Approved SFY 2021-22 Budget Includes Critical Investments to Aid Recovery for Small Business and the Arts & Entertainment Industry, Helps New Yorkers Get Back to Work

$800 million in Funding for Small Business Recovery Grant Program

$40 Million in Funding Arts Recovery and Revitalization Program

$2.4 Billion Allocation for Child Care

Speaker Carl Heastie, Small Business Committee Chair Al Stirpe; Economic Development Committee Chair Harry Bronson; Tourism, Parks, Arts and Sports Development Chair Daniel O’Donnell; Children and Families Committee Chair Andrew Hevesi; and Labor Committee Chair Latoya Joyner today announced that the approved State Fiscal Year (SFY) 2021-22 Budget includes Assembly Majority championed investments to help New York’s small businesses and arts and entertainment venues recover from the devastating effects of the COVID-19 pandemic, and to help get New Yorkers back to work.

“The Assembly Majority has been laser focused on recovering from this health emergency and the resulting economic crisis,” said Speaker Heastie. “My colleagues and I fought tirelessly to ensure that this budget includes investments that will allow our small businesses - including arts and entertainment venues - to reopen and recover, and to deliver families the child care that they need to get back into the workforce.”

Investments in Small Business

In March of 2020, New York went “on PAUSE” to stop the spread of COVID-19. Our small businesses were forced to close their doors, operate at limited capacity or find new ways to do business online, and many are still struggling to stay afloat. The enacted budget includes $800 million for a new COVID-19 Pandemic Small Business Recovery Grant program that will be administered by the Empire State Development Corporation (ESDC). The grants could be used to cover various business costs including payroll; rent or mortgage payments; payment of local property or school taxes, insurance; utilities; personal protective equipment (PPE) necessary to protect worker and consumer health and safety; heating, ventilation and air conditioning (HVAC) or other machinery or equipment costs necessary for compliance with COVID-19 health and safety protocols.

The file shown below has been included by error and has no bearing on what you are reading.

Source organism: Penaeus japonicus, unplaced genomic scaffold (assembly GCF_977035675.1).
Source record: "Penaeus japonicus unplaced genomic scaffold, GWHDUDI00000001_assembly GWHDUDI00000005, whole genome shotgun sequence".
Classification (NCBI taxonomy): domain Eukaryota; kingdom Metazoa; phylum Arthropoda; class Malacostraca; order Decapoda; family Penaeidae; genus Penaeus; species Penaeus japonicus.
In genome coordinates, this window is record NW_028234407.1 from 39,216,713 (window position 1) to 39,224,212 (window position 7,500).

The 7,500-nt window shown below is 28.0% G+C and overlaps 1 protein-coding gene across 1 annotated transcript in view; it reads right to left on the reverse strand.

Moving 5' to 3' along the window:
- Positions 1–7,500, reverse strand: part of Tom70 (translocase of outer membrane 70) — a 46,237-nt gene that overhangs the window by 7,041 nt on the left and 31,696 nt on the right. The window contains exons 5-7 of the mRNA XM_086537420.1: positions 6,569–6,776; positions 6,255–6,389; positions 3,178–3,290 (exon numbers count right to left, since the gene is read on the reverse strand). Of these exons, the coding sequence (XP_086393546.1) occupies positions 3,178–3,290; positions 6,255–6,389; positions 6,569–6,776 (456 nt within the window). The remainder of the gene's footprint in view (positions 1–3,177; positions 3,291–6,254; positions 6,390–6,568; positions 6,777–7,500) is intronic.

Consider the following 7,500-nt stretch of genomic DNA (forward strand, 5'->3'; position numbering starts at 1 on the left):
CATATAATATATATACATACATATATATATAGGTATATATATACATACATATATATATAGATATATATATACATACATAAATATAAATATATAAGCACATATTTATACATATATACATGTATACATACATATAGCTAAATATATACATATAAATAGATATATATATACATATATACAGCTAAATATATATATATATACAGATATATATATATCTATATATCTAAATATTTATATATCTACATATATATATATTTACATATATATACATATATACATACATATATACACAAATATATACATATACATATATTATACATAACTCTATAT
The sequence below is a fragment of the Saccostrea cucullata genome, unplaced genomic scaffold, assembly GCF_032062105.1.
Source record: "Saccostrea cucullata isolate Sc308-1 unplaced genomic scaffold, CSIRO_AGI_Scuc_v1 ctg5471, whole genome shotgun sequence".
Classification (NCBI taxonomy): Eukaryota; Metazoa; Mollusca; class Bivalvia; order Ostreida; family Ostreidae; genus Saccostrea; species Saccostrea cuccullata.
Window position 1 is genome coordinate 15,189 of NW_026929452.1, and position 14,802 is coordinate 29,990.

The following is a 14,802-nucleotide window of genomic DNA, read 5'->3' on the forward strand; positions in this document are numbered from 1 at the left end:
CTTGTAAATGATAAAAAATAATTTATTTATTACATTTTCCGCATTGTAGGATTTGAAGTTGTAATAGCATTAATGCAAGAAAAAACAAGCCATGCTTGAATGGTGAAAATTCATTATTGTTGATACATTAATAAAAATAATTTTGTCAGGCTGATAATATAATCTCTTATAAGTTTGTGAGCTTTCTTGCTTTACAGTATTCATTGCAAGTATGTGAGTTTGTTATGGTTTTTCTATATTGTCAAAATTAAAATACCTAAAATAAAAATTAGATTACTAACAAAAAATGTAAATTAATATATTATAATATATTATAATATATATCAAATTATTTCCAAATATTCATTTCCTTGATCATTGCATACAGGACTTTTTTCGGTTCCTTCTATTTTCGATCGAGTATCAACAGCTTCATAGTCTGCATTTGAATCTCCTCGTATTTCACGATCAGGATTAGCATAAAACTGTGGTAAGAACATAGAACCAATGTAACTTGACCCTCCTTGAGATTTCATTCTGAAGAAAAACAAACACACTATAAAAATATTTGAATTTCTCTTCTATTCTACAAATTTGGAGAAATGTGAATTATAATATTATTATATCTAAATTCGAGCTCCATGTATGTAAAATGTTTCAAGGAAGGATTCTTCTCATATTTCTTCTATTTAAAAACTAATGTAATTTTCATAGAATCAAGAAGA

The grant program would give priority to microbusinesses, minority and women-owned business enterprises (MWBE), service-disabled veteran-owned businesses, veteran-owned businesses, as well as small businesses that did not qualify for federal assistance or did not receive sufficient federal assistance, as well as socially and economically disadvantaged business owners and businesses located in communities that were economically distressed prior to March 1, 2020, as determined by the most recent census data.

The Assembly Majority also fought to ensure the enacted budget includes funding for restaurants impacted by COVID-19 restrictions. The budget includes $25 million for the NY Restaurant Resiliency Grant program as well as $35 million in tax credits for restaurants in areas impacted by enhanced COVID-19 restrictions.

Investments in the Arts

The COVID-19 pandemic has had a devastating economic impact on our arts and entertainment industry. The enacted budget includes $40 million for a new Arts Recovery Grant program to assist with reopening efforts of various not for profit arts organizations and to provide financial support for the conversion of outdoor venue spaces. The budget also includes $43.1 million in total support for the New York State Council of the Arts (NYSCA) operating budget and $1 million for arts stabilization grants. Also included in the approved spending plan is $100 million for a musical and theatrical production tax credit. Finally, $20 million in capital support is provided for the Arts and Cultural Facilities Improvement Program.